This is a painfully appropriate term because those of us in our late 40s to early 60s find ourselves with responsibilities to the two generations before and after us, both of which can be quite needy. The result is a fair amount of stress on us as moms and dads with all the demands that raising children, teenagers or maybe the children of our children can put on adults in this new century.
At the same time, caring for aging parents can be even more stressful and hard on the Sandwich Generation from an emotional stress point of view. The stress we realize when our parents begin to age is a new thing for us. Making ourselves aware of the needs of newborn babies is not hard to get our arms around at all. When everybody in the generation is having babies, there is plenty of support and help for those who are learning the quirks of what babies need.
In addition to the great support and “parents training” classes and books, the arrival of a new baby in the house is a source of joy. There is great hope at the arrival of a new child and taking care of our children carries with it that creative element of doing something for the future. We see in our children our legacy so seeing them succeed and helping them overcome the difficulty is exciting as we do all we can to “launch” the next generation of our family.
But caring for aging parents carries less support and far less optimism. While there is some joy in knowing that helping your parents live a happy and productive senior life keeps grandma and grandpa around for the children, the senior years are ones that will have only one outcome. And as much as we do what we can to make things easy and give our aging parents the comforts and joys of the golden years, all the sugar coating in the world wont cover up the fact that at some point the end will come and we, the Sandwich Generation will have to be there every step of the way to guide them through the end in the same way we guided our new children through babyhood.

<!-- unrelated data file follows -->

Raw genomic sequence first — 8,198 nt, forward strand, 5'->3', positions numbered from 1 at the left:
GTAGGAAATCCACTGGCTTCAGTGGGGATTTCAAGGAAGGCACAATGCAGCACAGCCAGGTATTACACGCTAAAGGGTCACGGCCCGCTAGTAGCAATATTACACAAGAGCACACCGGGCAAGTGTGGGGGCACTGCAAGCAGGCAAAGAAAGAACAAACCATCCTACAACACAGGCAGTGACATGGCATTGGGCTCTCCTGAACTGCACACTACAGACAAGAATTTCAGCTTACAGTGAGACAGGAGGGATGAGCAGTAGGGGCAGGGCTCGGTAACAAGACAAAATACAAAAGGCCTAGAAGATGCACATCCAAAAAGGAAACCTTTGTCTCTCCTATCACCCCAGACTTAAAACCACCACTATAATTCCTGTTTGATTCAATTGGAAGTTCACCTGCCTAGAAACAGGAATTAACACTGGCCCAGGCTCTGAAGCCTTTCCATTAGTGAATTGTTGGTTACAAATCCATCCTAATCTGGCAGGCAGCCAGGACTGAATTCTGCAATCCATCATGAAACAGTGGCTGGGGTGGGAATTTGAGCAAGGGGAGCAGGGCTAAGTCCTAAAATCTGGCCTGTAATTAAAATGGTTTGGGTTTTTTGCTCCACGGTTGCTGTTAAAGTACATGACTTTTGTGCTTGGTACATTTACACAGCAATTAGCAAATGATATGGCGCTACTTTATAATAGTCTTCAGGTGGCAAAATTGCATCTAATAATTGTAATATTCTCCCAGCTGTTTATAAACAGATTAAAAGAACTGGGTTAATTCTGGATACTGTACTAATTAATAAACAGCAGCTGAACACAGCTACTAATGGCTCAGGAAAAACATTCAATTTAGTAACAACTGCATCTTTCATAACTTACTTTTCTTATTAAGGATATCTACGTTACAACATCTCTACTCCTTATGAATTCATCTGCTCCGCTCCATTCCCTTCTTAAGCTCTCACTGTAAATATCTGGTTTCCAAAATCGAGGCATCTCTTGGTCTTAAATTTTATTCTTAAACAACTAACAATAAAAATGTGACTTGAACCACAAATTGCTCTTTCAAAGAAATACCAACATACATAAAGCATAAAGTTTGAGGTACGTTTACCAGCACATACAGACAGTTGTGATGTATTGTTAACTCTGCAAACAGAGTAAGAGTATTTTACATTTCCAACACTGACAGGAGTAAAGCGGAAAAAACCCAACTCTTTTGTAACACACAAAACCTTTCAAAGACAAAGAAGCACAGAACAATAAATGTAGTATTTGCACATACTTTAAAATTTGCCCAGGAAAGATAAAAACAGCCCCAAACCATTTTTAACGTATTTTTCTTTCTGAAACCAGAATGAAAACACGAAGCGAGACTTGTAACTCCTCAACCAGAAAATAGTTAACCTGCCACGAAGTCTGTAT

The similarities between old age and infancy have been well documented. But it’s very hard on caregivers to go from being the ones these parents were always strong for who always took care of us to seeing that dynamic completely reverse. To see daddy who was always the smart one, the strong one and the one you could run to get weak and old and lose his mental sharpness is hard to watch. Now is the time when he has to turn to you.
It takes mature adults to be the sandwich generation. But we can take joy in knowing that, in a way, we are giving back to those strong parents who never spared any expense or time for us when we were growing up. Now when it's you that they need, they deserve no less devotion and dedication to doing all we can for them that they gave to us when we were youngsters.